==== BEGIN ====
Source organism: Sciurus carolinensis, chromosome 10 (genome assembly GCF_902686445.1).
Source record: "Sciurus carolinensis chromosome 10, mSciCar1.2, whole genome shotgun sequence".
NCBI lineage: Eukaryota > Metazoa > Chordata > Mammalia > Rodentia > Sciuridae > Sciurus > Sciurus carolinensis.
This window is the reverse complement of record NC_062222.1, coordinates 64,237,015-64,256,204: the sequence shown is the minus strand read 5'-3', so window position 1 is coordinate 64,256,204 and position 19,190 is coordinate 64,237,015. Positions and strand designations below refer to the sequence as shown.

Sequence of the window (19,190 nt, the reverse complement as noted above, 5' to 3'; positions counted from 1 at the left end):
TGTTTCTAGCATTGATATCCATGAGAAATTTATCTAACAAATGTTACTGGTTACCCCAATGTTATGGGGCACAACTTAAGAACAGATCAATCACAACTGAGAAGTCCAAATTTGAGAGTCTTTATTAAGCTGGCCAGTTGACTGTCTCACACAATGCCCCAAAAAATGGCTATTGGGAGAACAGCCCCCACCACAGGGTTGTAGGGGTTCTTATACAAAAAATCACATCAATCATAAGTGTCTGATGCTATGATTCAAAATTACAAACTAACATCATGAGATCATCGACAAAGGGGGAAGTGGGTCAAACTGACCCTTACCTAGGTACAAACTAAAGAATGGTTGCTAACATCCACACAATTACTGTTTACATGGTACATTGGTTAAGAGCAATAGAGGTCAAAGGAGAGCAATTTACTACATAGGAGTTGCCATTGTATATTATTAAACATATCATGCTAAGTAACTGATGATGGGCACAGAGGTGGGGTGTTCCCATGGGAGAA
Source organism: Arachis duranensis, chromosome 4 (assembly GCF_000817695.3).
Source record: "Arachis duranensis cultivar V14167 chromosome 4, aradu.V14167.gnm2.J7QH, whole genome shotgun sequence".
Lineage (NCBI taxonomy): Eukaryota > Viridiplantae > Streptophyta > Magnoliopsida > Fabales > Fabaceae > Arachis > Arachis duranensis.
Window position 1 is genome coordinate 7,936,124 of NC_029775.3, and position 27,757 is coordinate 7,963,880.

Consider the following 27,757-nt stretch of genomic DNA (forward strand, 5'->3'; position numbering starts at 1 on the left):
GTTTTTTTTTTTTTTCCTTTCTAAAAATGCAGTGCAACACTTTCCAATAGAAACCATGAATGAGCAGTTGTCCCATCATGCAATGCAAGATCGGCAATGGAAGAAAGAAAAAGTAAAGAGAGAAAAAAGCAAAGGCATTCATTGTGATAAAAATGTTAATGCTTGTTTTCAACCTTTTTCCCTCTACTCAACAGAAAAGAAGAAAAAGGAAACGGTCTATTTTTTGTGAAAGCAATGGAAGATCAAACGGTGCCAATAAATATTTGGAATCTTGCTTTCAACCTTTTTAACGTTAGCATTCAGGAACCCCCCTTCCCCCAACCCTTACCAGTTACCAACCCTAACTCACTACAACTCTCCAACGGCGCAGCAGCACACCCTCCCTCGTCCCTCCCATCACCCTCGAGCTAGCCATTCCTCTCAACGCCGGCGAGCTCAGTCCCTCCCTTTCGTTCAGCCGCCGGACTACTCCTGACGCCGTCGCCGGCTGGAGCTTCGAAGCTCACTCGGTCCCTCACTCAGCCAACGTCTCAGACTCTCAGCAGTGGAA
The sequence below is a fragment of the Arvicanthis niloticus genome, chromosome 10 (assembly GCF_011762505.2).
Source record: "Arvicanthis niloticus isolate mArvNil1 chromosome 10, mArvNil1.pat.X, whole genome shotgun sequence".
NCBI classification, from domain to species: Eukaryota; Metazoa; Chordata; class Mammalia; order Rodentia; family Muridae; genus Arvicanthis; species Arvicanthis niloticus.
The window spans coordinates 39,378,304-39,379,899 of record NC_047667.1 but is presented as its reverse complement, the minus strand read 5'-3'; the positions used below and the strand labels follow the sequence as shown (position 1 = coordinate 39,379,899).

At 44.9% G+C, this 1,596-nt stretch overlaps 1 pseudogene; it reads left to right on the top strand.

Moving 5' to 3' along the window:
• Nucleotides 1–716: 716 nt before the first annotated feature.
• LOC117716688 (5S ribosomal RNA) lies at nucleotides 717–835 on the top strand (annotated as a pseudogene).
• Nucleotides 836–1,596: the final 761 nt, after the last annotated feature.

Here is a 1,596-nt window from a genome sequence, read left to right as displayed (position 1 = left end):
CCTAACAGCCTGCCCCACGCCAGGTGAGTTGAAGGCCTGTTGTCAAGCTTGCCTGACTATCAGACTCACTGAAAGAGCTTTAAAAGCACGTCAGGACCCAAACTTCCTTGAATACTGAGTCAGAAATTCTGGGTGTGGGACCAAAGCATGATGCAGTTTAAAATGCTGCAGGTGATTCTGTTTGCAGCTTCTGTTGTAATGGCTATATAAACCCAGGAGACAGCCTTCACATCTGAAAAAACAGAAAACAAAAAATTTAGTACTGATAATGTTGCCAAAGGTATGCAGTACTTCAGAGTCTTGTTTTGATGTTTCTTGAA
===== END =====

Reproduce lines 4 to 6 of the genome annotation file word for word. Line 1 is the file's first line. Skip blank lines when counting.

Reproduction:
This window is the reverse complement of record NC_062222.1, coordinates 64,237,015-64,256,204: the sequence shown is the minus strand read 5'-3', so window position 1 is coordinate 64,256,204 and position 19,190 is coordinate 64,237,015. Positions and strand designations below refer to the sequence as shown.

Sequence of the window (19,190 nt, the reverse complement as noted above, 5' to 3'; positions counted from 1 at the left end):
TGTTTCTAGCATTGATATCCATGAGAAATTTATCTAACAAATGTTACTGGTTACCCCAATGTTATGGGGCACAACTTAAGAACAGATCAATCACAACTGAGAAGTCCAAATTTGAGAGTCTTTATTAAGCTGGCCAGTTGACTGTCTCACACAATGCCCCAAAAAATGGCTATTGGGAGAACAGCCCCCACCACAGGGTTGTAGGGGTTCTTATACAAAAAATCACATCAATCATAAGTGTCTGATGCTATGATTCAAAATTACAAACTAACATCATGAGATCATCGACAAAGGGGGAAGTGGGTCAAACTGACCCTTACCTAGGTACAAACTAAAGAATGGTTGCTAACATCCACACAATTACTGTTTACATGGTACATTGGTTAAGAGCAATAGAGGTCAAAGGAGAGCAATTTACTACATAGGAGTTGCCATTGTATATTATTAAACATATCATGCTAAGTAACTGATGATGGGCACAGAGGTGGGGTGTTCCCATGGGAGAA